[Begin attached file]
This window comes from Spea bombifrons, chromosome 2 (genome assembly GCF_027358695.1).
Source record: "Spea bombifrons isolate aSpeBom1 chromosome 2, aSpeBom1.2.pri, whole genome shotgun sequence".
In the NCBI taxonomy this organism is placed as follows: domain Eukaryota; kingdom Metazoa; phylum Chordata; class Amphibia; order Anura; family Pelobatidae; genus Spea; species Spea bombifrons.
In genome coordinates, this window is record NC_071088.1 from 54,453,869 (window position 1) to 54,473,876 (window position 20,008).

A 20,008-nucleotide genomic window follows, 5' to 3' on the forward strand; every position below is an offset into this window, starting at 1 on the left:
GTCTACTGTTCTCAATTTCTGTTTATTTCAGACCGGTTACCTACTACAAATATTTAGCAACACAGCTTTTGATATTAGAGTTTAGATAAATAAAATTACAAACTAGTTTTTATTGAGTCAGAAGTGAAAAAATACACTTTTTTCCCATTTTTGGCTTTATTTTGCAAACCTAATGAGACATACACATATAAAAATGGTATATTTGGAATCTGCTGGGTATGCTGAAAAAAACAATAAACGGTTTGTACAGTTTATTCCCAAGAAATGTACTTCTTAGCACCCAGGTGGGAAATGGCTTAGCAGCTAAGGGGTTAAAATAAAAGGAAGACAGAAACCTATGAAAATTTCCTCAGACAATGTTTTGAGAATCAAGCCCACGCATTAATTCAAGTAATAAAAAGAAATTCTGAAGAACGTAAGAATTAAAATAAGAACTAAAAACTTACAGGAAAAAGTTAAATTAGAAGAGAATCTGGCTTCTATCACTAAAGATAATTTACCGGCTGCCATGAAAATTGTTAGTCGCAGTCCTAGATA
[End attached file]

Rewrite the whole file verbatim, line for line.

This window comes from Spea bombifrons, chromosome 2 (genome assembly GCF_027358695.1).
Source record: "Spea bombifrons isolate aSpeBom1 chromosome 2, aSpeBom1.2.pri, whole genome shotgun sequence".
In the NCBI taxonomy this organism is placed as follows: domain Eukaryota; kingdom Metazoa; phylum Chordata; class Amphibia; order Anura; family Pelobatidae; genus Spea; species Spea bombifrons.
In genome coordinates, this window is record NC_071088.1 from 54,453,869 (window position 1) to 54,473,876 (window position 20,008).

A 20,008-nucleotide genomic window follows, 5' to 3' on the forward strand; every position below is an offset into this window, starting at 1 on the left:
GTCTACTGTTCTCAATTTCTGTTTATTTCAGACCGGTTACCTACTACAAATATTTAGCAACACAGCTTTTGATATTAGAGTTTAGATAAATAAAATTACAAACTAGTTTTTATTGAGTCAGAAGTGAAAAAATACACTTTTTTCCCATTTTTGGCTTTATTTTGCAAACCTAATGAGACATACACATATAAAAATGGTATATTTGGAATCTGCTGGGTATGCTGAAAAAAACAATAAACGGTTTGTACAGTTTATTCCCAAGAAATGTACTTCTTAGCACCCAGGTGGGAAATGGCTTAGCAGCTAAGGGGTTAAAATAAAAGGAAGACAGAAACCTATGAAAATTTCCTCAGACAATGTTTTGAGAATCAAGCCCACGCATTAATTCAAGTAATAAAAAGAAATTCTGAAGAACGTAAGAATTAAAATAAGAACTAAAAACTTACAGGAAAAAGTTAAATTAGAAGAGAATCTGGCTTCTATCACTAAAGATAATTTACCGGCTGCCATGAAAATTGTTAGTCGCAGTCCTAGATA